Unlike most of his colleagues, Parr has little interest in the great themes of photographic reporting, such as the documenting of war and poverty. Working around the world, he finds his motifs in everyday life. At the beginning of his career, he focused in particular on the observation of people from lower middle class backgrounds engaged in different activities, in the context of themes such as consumption, communication and leisure. He has left it ambiguous as to whether these pictures of his are charged with critical overtones or intended to serve as a mere means of social documentation. Through this approach to his work, Parr has developed a highly distinctive and almost unmistakable style marked by dazzling colours obtained by the use of flash on top of natural light. Parr takes his camera near people and their social milieus, creating images that appear grotesque or exaggerated at first. Their motifs, which often coincide with moments of everyday life, are shot from unusual perspectives.
The feeling these pictures convey is that of being spontaneous photos, similar to snapshots. Only under closer scrutiny you understand they have been skillfully construed and arranged. While always highly charged and taking widespread social stereotypes as their starting point, Parr’s images are never banal. The perspective they convey stands out for the way in which it takes viewers by surprise and for the ironic detachment with which the photographer turns to his subjects.
According to Parr, his photographs never fail to elicit extreme emotions because they always show some truths: “We are so used to digesting pictures that are pure propaganda, that people are surprised when someone like me shows them images that are closely tied to reality. I, at least, don’t lie”. The photographer’s gaze takes the viewer into his confidence, leading him through the pictures to discover the absurdity of what we deem normal. Gathered in large series regularly published in volumes, these shots transcend the irony of individual images to concentrate on the analysis of a given social milieu.
The Luxury series portrays personages from the international jet set, photographed in different settings around the world – from the Miami Art Fair to horse races in Durban, from polo tournaments in Dubai to the Beijing Auto Show. With these images, Parr has intentionally moved away from his previous subjects to focus on the life of the upper classes: for, as he himself has noted, the main problem the world is facing is not poverty but wealth – excessive development and prosperity. These photographs offer the perspective of an external, noninvolved observer, whose gaze is drawn towards minor details that usually find no place in the common representations of these events.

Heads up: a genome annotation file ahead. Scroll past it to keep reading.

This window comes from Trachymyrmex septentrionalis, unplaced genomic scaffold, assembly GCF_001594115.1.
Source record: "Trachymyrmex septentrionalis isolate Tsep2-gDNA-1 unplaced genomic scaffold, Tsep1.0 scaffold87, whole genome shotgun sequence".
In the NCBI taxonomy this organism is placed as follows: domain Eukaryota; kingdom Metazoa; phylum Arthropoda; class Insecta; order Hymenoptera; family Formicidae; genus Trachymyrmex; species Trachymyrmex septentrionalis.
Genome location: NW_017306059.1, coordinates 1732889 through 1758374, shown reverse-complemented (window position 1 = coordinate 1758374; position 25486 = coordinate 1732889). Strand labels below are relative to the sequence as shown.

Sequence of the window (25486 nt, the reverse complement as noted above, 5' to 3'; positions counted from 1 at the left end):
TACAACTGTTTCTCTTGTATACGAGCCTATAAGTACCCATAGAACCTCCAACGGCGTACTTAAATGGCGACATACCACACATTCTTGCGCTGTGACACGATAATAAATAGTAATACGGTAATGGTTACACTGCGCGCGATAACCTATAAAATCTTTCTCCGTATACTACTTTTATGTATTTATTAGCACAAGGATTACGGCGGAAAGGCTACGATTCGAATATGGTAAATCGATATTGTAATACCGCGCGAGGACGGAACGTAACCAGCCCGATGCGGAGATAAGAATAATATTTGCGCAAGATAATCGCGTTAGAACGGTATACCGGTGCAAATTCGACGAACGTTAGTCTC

The centrepieces of these photos are the superficial clichés that the people participating in the events adopt as tokens of their upper-class identity. The pictures fix moments in which this enactment reveals itself to be so fragile or so exaggerated that the people involved become extras in a comedy – one that the photographer’s eye has fallen upon, finding interest not in individuals as such, but in their belonging to a given social system with all its rules and values.

.

.

Nick Danziger
‘Helicopter Flight from RAF Lyneham to Battersea, 3 April 2003’

Bromide print
Courtesy National Portrait Gallery, London
© Nick Danziger

.

.

Centre for Contemporary Culture Strozzina
Palazzo Strozzi, Piazza Strozzi, Firenze

Opening hours:
Tuesday-Sunday 10.00 am – 8.00 pm
Special free Thursday 6.00 – 11.00 pm
Monday closed (open on 1/11, 6/12, 27/12)

Strozinna website

Bookmark and Share




Dr Marcus Bunyan

Dr Marcus Bunyan is an Australian artist and writer. His art work explores the boundaries of identity and place. He writes Art Blart, a photographic archive and form of cultural memory, which posts mainly photography exhibitions from around the world. He holds a Dr of Philosophy from RMIT University, Melbourne, a Master of Arts (Fine Art Photography) from RMIT University, and a Master of Art Curatorship from the University of Melbourne.

Marcus Bunyan black and white archive: ‘Mask’ 1994

Join 2,541 other followers

Follow Art_Blart on Twitter
Art Blart on Pinterest

Recent Posts

Lastest tweets

October 2019
M T W T F S S
« Sep    
 123456
78910111213
14151617181920
21222324252627
28293031  

Archives

Categories